For many years I taught them, at Emerson College, Boston - I started the undergraduate and graduate program in children's literature and writing - at the graduate level a student would have to take a two-semester course with me to write a novel - and we would write a 120 to 150 page novel over the course of the two semesters and we would start it, workshop it, rewrite it and get it prepared as if they were going to publish it - I loved working with the students - I would have twelve of them - they'd have to sign up and hang in there from beginning to end - I was full time tenured professor - it's a lot of work - I began to see my teaching career usurping my writing career and I began to think I was going to have a writing career deferred if I kept it up - I loved the teaching but I just couldn't keep it up - and so I retired from that in 1994 - that wasn't good enough - then I started another program! - a Masters and Fine Arts program in children's book writing that was low residency - it was two semesters a year - you would come up as a student for two weeks each semester - one in the summer - one in the winter - in Vermont - on a beautiful campus - you would work exclusively with other writers in the field - other really well-established writers - the rest of the semester would be correspondence - we had so many teachers and librarians - people who had always wanted to write books for children but didn't exactly know how to get started - these were really people who had something to say - I did that for two years - and that exhausted me too - then I passed it on - and that program's going very strongly to this day - and it really has met a need - now I just write books and out together my lecture and travel circuit every year - I think I'm like Mark Twain or Dickens on the stump - going round to speaking venues - get up there and deliver - go to schools and teach teachers - offer workshops in how to use creative writing in the curriculum - how to storyboard a picture book - how to use journals in the classroom - That's very satisfying because I still get to teach.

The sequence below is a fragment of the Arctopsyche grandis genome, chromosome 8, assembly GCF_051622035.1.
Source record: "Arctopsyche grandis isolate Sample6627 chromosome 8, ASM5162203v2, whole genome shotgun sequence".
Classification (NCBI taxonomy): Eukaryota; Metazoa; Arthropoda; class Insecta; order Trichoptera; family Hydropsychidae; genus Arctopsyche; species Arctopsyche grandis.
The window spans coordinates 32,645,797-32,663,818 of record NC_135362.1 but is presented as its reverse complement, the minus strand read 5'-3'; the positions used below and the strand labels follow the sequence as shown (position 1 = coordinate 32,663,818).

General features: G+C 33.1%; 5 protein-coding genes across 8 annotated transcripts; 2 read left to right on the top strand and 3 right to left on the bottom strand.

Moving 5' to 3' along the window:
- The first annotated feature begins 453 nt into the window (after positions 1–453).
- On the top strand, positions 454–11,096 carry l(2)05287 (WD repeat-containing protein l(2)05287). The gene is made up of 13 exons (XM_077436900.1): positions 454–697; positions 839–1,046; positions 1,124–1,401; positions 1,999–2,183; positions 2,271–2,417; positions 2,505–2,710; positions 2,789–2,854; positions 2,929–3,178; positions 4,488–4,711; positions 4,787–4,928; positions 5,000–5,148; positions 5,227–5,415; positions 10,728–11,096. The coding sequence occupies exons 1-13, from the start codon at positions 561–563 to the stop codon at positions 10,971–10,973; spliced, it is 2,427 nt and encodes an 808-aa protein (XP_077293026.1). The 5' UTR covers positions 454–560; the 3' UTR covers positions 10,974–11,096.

When you were involved in those courses did any successful books come out of them?